Hydrocephalus is commonly referred to as “water on the brain.” The so-called “water” is actually cerebrospinal fluid (CSF), a clear liquid that looks like water and is produced in the 4 ventricles (cavities) of the brain, connected by narrow pathways.
CSF is in constant production and absorption;
it has a defined pathway from the lateral ventricles to the third ventricle and then into the 4th ventricle. Once the fluid is in the 4th ventricle, the CSF passes to the outside of the brain through three small holes near the base of the brain. It then circulates down and up the spinal column and over the outside of the brain. It provides nourishment to the brain, carries away debris, and protects the brain and spinal cord from injury. The CSF is then absorbed into the blood system where it is filtered and discarded by the body.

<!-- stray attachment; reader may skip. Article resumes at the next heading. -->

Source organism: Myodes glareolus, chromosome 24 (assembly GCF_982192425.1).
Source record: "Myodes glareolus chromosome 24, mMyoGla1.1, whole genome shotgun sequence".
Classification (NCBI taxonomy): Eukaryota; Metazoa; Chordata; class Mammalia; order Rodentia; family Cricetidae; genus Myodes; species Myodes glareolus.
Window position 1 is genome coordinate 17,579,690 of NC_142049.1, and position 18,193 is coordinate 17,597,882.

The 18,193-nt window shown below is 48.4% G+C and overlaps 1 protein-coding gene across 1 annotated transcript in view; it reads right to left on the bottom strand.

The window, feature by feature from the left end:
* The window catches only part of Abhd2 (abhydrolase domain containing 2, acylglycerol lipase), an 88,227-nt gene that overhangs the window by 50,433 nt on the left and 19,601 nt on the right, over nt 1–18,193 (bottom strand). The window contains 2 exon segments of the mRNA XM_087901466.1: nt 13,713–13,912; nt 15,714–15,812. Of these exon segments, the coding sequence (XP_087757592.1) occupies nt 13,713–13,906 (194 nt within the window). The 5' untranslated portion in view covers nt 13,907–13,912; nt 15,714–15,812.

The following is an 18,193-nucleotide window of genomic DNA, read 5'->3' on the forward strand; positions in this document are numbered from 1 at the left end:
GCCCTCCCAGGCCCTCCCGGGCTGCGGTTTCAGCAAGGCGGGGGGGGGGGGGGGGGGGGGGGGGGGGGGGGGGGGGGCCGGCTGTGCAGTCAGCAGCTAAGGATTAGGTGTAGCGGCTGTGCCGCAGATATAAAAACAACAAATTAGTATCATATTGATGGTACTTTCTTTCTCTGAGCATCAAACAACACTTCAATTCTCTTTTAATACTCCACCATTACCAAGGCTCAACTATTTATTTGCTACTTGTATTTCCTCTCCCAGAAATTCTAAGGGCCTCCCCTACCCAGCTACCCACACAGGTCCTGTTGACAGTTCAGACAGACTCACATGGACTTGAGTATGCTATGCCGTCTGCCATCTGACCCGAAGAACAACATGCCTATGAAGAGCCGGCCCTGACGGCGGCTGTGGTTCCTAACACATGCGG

The body makes almost a pint of new CSF per day and the amount of CSF is perfectly balanced (not too much nor too little). Hydrocephalus occurs when there is an imbalance of production and/or absorption. With most types of hydrocephalus, the fluid gets trapped in the ventricles and can not complete its circulation, usually due to a blockage. The excess fluid causes the ventricles to expand.
As a result, pressure is placed on the brain at the skull, causing neurological problems. However, there are a couple of types in which there is an absorption problem (Benign External Hydrocephalus and Normal Pressure Hydrocephalus).